Medical use of marijuana doesn’t actually work? May 5, 2010Posted by Jill in Health, Medicine, Policy, Science & Culture.
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According to the Washington Post, the Washington D.C. Council has proposed a bill allowing doctors to legally recommend marijuana as a potential medicine for treating cognitive diseases like Alzheimer’s disease, or coping with diseases such as cancer or HIV/AIDS. According to this law, doctors are not allowed to prescribe the use of marijuana because the substance is illegal, requiring their patients to acquire their marijuana from illegal sources or though one of the five to eight government-regulated dispensaries. Although doctors cannot prescribe marijuana, the dosage allowed for their patients, according to this law, states that patients can use the marijuana “until they decide they are, well, high enough. The exact dosage and means of delivery — as well as the sometimes perplexing process of obtaining a drug that remains illegal under federal law — will be left largely up to the patient. And that, Chopra said, upends the way doctors are used to dispensing medication, giving the strait-laced medical establishment a whiff of the freewheeling world of weed.”
A new study questions these findings
The use of medicinal marijuana is prescribed for Alzheimer’s patients because previous studies have shown that HU210, which is a synthetic form of the cannabinoids found in marijuana, reduces the toxicity of plaques in the brain as well as promotes the growth of new neurons. A new study conducted by Dr. Weihong Song, Canada Research Chair in Alzheimer’s Disease and a professor of psychiatry in the UBC Faculty of Medicine, was the first to test those findings using mice carrying human genetic mutations that cause Alzheimer’s disease – widely considered to be a more accurate model for the disease in humans, rather than the previous study which exposed the HU210 compound to rats carrying amyloid protein, the toxin that forms plaques in the brains of Alzheimer’s victims. The new study found that the mice treated with the HU210 compound still had formation of amyloid plaques as well as the mice that were not treated with the synthetic compound, which brings up questions as to the validity of the use marijuana having medicinal value.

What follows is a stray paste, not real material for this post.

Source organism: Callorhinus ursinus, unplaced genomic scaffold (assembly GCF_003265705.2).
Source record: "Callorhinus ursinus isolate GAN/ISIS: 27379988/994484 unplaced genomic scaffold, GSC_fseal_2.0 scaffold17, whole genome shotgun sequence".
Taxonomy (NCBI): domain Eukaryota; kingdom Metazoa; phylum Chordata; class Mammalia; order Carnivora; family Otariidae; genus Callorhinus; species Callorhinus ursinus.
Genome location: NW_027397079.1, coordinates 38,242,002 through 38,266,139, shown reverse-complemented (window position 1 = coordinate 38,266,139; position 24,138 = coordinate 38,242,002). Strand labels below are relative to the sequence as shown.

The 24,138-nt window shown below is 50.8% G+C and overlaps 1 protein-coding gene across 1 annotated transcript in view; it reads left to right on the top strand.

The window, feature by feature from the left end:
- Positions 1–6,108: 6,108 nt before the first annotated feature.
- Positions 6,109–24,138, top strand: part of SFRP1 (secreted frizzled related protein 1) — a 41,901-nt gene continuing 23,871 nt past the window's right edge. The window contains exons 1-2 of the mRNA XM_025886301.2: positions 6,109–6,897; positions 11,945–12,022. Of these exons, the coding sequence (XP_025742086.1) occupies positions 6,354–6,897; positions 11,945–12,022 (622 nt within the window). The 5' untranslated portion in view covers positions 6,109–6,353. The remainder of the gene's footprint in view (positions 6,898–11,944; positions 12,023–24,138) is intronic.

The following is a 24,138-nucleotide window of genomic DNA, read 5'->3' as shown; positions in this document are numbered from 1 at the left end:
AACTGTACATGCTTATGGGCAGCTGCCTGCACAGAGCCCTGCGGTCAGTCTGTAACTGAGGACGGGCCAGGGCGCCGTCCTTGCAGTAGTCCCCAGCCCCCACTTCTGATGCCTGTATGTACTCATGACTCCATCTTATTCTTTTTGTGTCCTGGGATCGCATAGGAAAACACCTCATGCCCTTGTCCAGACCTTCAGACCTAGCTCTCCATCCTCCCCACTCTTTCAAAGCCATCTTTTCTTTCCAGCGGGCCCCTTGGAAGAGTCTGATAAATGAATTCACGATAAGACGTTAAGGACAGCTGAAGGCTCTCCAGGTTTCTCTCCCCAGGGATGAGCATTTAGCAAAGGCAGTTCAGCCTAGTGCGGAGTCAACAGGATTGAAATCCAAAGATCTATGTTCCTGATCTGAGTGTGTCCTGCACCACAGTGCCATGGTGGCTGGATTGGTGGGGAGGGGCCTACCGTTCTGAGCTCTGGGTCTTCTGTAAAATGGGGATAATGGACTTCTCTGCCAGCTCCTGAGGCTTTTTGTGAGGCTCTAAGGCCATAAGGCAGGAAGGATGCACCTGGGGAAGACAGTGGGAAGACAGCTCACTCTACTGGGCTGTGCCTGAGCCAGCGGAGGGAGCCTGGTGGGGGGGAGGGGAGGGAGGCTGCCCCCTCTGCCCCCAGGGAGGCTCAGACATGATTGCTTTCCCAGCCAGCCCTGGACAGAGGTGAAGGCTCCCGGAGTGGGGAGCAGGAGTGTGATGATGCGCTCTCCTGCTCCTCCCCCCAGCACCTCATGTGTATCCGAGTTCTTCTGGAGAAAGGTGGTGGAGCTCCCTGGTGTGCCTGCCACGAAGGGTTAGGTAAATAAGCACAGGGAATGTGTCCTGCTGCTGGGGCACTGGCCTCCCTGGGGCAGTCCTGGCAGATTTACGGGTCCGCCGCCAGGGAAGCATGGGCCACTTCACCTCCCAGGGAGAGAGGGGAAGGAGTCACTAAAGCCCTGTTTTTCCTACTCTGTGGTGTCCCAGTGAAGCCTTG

Questions of policy addressed
Clearly, the medical benefits of using marijuana are still highly debated. So is it right that laws are being passed to use marijuana medicinally even though it is unclear what the effects of using marijuana are? Not to mention, if this law is passed, there will not be a restriction on how much marijuana that can be smoked, eaten, or vaporized for it is left up to the discretion of the patient. This idea goes against all logic and modern practices and policies regarding modern medicine. Doctors do not prescribe Vicodin for patients and let the patients determine how much they should take nor do they supply it at the patients demand. Doctors prescribe recommended amounts and only in small quantities for controlled, addictive substances because they are simply that, addictive, and the ability to obtain these prescriptions is still highly abused. If the use of medical marijuana is legalized in Washington D.C. according to the stipulations of the law currently, what will prevent the abuse of another addictive and misused drug ?
The full article covered by the Washington Post can be found here.
The HU210 studies can be found in the journal Current Alzheimer Research